Instead, Jim Hughson (and later John Shorthouse) got the brass ring. Russell had to settle for working a series of games televised on pay-per-view in 1997.
"Y'know what, that was all I wanted, one game" he says. "I got four."
For too long, Russell concedes, the desire for Robson's job distracted him from cherishing SportsTalk, which crossed the hall in 1997 from CFMI to its AM sibling CKNW. He averages about 32,100 listeners every quarter-hour. Surprisingly, about 45% are women. It's a show that Russell thinks can thrive for another 15 years.
"I woke up one day and figured out this show is probably something a lot of people would aspire to do and here you've been doing it all this time thinking about doing something else," he says. "So maybe it's time to appreciate what you're doing."
The Province 2004
Even Dan Russell is surprised at his show's longevity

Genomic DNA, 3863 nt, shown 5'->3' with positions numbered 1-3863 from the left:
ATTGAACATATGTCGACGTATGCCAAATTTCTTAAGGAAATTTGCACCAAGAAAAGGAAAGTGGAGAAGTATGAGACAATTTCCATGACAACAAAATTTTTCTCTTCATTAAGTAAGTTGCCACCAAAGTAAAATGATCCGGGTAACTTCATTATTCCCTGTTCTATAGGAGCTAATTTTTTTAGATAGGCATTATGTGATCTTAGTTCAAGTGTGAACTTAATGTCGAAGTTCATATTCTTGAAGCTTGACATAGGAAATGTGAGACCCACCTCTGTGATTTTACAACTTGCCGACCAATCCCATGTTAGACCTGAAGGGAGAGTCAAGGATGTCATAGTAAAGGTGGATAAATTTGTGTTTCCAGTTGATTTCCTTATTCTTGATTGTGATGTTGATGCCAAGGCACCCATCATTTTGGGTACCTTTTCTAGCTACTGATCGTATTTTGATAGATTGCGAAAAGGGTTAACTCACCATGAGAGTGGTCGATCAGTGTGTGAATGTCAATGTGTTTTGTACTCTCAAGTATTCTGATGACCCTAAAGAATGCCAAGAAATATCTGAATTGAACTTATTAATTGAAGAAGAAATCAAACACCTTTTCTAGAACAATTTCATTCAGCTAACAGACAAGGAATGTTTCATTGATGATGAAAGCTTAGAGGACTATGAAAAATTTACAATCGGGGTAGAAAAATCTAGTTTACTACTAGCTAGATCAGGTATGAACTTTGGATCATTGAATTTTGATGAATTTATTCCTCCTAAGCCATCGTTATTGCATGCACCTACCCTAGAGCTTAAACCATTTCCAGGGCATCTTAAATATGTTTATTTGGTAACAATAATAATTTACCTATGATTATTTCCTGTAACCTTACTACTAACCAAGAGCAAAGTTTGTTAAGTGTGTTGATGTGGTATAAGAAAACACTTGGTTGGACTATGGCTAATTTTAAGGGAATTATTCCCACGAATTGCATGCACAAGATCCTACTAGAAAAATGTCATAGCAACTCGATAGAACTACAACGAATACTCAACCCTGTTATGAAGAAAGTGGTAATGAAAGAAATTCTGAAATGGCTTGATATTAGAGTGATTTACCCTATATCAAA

When Dan Russell first took to the airwaves in 1984 to host a sports talk show, most people felt it would be relatively short- lived.
20 years ago. Today, Sportstalk remains not only the
pioneer but still a dominant force in the
"There was never a feeling in my head that it would last this long," says Russell. "There had been sports shows that had been tried before ours but nothing really caught on. We came along and things just clicked."
It's been a long and winding road for the durable program, which debuted on then-CJOR [600 AM].
Says Russell: "When CJOR went rock [CHRX], we took the show to CKWX [1130 AM]. After about a year, CKNW [980 AM] approached us but wanted us earlier in the evening. We felt we were pretty established in the to slot, so then we were offered ROCK 101 [101.1 FM]. One of the issues we had back at that time was the fact that a lot of cars didn't have FM radios in them."